WASHINGTON--One in four Americans starting treatment for HIV
infection does not receive care that meets the most up-to-date and
recognized standards, according to the results of the first National
HIV/AIDS Treatment Survey.
The survey found that white males are likely to be treated by the
physicians most experienced with HIV/AIDS and to receive care that
follows the guidelines developed by the US Department of Health and
Human Services (HHS), Paul A. Volberding, MD, professor of medicine,
University of California, San Francisco, said at a news briefing.
Women and minorities, on the other hand, are likely to receive their
care from physicians less experienced in treating HIV/AIDS, he said.
They are also the groups likeliest to receive care that does not
follow the guidelines.
These findings indicate the need for increased efforts to educate
physicians and patients about optimal HIV care, said John G.
Bartlett, MD, professor of medicine and chief, Division of Infectious
Diseases, Johns Hopkins University.
The survey, conducted by the Louis Harris polling organization and
supported by a grant from Merck, studied the prescribing practices of
476 physicians currently caring for HIV/AIDS patients. The
groups demographic characteristics match those of American
physicians generally. Of these practitioners, approximately half are
primary care doctors and the rest are specialists in various fields,
38% in infectious diseases.
The sample of physicians was broken into five tiers according to
their experience treating HIV/AIDS, with the most experienced fifth
currently treating, on average, 349 HIV-positive patients at any
given time. These patients constitute an average of 53% of the
top-tier physicians practices. The fifth of the physicians with
the least experience treating HIV/AIDS have an average of 59 HIV-positive
patients at any given time, and those patients constitute 7% of
The HHS Guidelines
The HHS guidelines closely resemble guidelines developed by other
expert groups, Dr. Bartlett said, and they are recognized as
representing the best expert consensus on treatment. The guidelines
recommend how physicians should most effectively use the 11 anti-HIV
drugs now available, specifying when treatment should start, with
which drugs, and when treatment should be changed, and to which
agents, according to each level of viral load and immune suppression.
In general, Dr. Bartlett said, the guidelines favor aggressive
treatment as early as possible. The preferred regimen consists of a
protease inhibitor and two nucleoside analog reverse transcription
inhibitors. It is recommended for anyone with HIV/AIDS symptoms, as
well as for HIV-positive individuals without symptoms who meet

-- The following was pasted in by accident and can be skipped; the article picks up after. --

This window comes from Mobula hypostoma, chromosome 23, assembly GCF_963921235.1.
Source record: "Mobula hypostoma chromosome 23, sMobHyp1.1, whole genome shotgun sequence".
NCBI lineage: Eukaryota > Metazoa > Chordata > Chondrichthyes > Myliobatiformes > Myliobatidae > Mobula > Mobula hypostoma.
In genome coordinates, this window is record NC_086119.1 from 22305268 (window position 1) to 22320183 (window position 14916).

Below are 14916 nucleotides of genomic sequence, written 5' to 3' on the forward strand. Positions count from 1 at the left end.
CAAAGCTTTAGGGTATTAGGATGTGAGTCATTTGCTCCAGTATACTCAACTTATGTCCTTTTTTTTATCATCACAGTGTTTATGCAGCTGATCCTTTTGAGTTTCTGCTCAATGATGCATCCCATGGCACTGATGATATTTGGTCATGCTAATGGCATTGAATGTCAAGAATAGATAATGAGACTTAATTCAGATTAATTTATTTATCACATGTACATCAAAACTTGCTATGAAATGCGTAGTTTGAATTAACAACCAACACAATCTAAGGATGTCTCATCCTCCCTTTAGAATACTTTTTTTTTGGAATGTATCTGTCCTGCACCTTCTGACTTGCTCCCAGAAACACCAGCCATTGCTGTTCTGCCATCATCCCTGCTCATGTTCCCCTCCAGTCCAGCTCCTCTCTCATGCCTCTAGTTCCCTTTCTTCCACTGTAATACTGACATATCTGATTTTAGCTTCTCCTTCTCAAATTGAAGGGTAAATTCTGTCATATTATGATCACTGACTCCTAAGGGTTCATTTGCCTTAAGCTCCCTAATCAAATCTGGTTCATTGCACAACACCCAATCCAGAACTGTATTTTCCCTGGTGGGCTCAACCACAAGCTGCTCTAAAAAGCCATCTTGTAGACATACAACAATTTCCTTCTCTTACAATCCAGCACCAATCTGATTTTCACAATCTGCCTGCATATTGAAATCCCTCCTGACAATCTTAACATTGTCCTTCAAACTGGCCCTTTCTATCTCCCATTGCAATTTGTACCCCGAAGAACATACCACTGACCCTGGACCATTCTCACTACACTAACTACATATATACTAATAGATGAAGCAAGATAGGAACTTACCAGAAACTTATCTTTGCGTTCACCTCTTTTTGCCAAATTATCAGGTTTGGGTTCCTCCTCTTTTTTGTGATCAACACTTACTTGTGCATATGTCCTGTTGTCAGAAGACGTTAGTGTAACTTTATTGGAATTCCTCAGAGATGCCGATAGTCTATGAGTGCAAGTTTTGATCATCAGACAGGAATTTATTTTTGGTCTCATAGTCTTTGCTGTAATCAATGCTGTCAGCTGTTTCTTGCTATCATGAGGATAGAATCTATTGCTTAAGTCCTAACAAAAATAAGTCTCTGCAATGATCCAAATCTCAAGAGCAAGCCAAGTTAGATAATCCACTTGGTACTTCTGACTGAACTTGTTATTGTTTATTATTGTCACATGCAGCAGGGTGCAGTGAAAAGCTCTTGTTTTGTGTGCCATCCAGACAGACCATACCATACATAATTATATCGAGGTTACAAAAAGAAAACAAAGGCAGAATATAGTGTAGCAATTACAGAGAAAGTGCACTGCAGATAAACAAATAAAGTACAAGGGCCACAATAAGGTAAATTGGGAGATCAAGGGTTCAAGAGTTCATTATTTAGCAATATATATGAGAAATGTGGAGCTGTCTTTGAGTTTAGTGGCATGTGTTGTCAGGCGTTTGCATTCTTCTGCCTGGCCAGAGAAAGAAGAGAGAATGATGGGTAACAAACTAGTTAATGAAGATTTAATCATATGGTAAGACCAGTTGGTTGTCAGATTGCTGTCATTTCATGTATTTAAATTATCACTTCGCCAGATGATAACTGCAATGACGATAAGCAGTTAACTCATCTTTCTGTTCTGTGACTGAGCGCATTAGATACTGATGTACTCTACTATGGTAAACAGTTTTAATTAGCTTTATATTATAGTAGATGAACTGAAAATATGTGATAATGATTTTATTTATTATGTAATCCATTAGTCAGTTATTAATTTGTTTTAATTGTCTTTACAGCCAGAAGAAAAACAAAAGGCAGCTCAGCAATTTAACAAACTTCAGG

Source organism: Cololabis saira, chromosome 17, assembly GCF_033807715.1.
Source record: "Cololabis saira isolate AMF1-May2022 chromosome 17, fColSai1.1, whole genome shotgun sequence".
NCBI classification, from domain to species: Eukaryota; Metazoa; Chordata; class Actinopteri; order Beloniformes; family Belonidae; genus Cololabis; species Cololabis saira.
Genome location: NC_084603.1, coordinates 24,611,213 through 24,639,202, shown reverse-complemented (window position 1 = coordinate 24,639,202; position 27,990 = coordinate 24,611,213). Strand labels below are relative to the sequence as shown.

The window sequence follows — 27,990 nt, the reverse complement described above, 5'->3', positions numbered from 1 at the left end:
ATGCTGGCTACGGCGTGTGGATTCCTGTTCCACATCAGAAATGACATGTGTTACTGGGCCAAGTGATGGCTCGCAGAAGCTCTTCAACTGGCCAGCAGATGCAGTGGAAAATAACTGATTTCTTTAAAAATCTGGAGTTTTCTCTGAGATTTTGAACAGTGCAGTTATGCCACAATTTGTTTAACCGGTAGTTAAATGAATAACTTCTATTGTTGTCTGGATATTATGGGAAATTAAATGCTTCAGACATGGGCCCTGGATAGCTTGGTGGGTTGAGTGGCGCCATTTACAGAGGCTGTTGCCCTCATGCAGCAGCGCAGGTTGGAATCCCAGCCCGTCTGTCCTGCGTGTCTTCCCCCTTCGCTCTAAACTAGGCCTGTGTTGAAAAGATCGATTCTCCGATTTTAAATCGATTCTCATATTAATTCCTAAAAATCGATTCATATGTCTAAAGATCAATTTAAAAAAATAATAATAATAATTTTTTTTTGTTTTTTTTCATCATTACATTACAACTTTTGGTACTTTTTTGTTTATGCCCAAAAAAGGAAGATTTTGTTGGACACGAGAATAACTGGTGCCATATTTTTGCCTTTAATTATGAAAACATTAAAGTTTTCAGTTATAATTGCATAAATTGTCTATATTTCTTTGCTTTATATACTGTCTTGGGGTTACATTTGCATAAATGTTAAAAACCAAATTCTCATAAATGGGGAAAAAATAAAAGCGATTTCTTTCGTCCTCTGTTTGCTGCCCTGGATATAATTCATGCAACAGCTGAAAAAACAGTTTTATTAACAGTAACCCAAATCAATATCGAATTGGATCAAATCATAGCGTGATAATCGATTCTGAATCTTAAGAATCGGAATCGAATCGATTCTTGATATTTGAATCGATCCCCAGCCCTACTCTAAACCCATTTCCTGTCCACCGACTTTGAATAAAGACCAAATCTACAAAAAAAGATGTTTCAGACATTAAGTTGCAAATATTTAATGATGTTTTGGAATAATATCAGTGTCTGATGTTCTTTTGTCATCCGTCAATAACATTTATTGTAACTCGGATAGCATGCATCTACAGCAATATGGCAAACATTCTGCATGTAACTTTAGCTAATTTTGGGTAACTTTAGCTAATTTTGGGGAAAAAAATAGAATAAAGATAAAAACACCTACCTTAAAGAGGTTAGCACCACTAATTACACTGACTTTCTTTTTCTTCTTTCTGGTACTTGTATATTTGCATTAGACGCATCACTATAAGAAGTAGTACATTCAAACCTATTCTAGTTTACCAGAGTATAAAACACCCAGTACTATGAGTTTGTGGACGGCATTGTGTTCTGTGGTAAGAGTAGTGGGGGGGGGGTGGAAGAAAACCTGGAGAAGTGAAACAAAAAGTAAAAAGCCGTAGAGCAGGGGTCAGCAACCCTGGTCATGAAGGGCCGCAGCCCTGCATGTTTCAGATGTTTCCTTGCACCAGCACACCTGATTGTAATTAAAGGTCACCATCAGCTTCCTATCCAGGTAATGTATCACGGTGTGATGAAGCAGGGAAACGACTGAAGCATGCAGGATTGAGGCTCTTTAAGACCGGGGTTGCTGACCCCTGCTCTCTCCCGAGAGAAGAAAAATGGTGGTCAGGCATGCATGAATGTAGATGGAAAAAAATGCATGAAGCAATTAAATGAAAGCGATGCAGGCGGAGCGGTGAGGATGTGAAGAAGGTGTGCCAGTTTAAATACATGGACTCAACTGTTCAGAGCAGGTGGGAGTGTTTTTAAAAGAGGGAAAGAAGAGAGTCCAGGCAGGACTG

standards of viral load and immune suppression, he said.
The surveyed physicians often did not follow the guidelines in their
clinical practice, Dr. Volberding reported. Only 60% of the
physicians in the least experienced fifth prescribed the three
recommended medications at the start of treatment, he said, adding
that those physicians also tend to begin treatment at a later stage
Indeed, when the patients seeing the least experienced fifth of
physicians first receive treatment, they have viral loads on average
more than three times greater than the loads of patients seeing the
most experienced fifth of physicians.
More than a third of women, 42% of African-Americans, and 43% of
Hispanic HIV patients have developed symptoms by the time their
treatment starts, as opposed to 27% of white men, Dr. Volberding
said. The survey did not track patient outcomes, he added, but
experience shows that delays in beginning treatment and failure to
use the recommended regimen place patients at greater risk of disease
progression and ultimate death.
Despite the failure of many physicians to include protease inhibitors
in their initial prescriptions today, almost 100% of those surveyed,
regardless of their experience level, stated that they intend to be
doing so a year from now. Only 60% of those in the least experienced
fifth report doing so now, however, as opposed to 88% of those in the
most experienced fifth, Dr. Volberding said.
HIV/AIDS differs from other fields of medicine because of its very
high "velocity of information," Dr. Bartlett noted, with
knowledge being added continuously and guidelines changing every few
months. There is not, however, any credentialling for treating
Belonging to an active information network is vital to keeping
informed about the latest developments, he said. To help clinicians
from various specialties keep abreast, the HIV Medicine Association
is now being formed, and other education efforts are also needed.
Barriers to Care
Although the survey did not explore the barriers keeping patients
from treatment, Drs. Bartlett and Volberding agreed that such
barriers exist. For example, the current, very demanding recommended
regimen is extremely difficult for many people to maintain, including
those who work or must travel. Easier and more convenient regimens
are being developed, Dr. Volberding said.
The survey did not consider patients economic circumstances,
but it did ask about insurance. The physicians in the top experience
tier had the highest proportion of patients with private health
coverage, and those in the bottom experience tier had the highest
proportion of patients with public coverage. Economics and insurance
might very well be the "most important factor" regarding
barriers to care, Dr. Volberding said.